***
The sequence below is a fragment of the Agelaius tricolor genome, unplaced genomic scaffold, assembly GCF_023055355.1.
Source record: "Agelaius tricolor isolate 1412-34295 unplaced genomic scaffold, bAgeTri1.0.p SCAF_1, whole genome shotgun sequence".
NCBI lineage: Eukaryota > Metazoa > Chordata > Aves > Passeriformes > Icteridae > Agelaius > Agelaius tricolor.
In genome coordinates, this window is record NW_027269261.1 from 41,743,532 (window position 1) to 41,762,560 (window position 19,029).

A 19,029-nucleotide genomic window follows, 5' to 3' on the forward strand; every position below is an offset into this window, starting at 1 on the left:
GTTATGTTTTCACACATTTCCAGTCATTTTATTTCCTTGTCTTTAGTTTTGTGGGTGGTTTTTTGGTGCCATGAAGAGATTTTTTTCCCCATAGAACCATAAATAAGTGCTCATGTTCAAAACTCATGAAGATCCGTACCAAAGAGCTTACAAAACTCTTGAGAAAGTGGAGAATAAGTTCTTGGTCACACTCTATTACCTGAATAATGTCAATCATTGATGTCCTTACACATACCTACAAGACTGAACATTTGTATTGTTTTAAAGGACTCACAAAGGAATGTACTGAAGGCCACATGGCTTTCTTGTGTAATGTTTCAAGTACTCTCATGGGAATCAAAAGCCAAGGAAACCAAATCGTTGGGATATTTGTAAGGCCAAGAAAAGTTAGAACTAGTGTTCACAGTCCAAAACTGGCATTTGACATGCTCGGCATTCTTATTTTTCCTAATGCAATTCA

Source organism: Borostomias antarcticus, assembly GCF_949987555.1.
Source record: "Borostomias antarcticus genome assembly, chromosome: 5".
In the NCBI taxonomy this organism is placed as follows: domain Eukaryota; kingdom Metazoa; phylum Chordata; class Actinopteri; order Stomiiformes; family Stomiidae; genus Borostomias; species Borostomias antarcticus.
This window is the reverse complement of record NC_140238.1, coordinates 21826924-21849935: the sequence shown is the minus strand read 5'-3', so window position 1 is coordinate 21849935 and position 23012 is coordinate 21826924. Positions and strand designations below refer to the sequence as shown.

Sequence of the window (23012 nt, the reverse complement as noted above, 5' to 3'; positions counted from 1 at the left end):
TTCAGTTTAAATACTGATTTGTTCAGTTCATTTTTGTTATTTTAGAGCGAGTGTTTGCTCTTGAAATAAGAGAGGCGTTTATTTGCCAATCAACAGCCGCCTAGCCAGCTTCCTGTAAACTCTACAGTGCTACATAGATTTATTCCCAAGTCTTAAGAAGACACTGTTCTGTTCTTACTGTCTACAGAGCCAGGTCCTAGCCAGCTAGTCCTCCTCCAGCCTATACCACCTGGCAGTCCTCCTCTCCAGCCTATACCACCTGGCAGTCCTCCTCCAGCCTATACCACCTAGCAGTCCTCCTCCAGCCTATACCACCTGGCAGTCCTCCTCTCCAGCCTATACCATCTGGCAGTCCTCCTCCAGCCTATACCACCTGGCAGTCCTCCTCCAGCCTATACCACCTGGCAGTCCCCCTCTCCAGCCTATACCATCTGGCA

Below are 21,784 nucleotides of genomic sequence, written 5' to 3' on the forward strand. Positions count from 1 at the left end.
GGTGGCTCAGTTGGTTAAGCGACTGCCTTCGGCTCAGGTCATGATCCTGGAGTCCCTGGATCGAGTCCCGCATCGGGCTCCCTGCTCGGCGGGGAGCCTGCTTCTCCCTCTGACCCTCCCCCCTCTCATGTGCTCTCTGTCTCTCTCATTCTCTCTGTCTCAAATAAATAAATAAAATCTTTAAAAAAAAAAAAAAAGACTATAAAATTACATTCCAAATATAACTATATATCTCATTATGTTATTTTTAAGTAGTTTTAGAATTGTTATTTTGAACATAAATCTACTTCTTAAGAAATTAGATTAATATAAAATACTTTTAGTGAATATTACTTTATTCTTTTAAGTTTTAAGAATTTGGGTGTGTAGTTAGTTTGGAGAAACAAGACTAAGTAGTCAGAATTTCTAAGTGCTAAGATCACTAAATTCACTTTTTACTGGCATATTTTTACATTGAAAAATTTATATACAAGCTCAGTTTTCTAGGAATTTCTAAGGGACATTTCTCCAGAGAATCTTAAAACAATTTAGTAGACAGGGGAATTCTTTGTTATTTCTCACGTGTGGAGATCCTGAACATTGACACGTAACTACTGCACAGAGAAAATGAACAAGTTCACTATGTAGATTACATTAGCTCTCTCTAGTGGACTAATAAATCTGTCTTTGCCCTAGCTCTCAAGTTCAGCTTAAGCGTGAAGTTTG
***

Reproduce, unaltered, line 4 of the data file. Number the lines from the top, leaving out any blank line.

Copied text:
In genome coordinates, this window is record NW_027269261.1 from 41,743,532 (window position 1) to 41,762,560 (window position 19,029).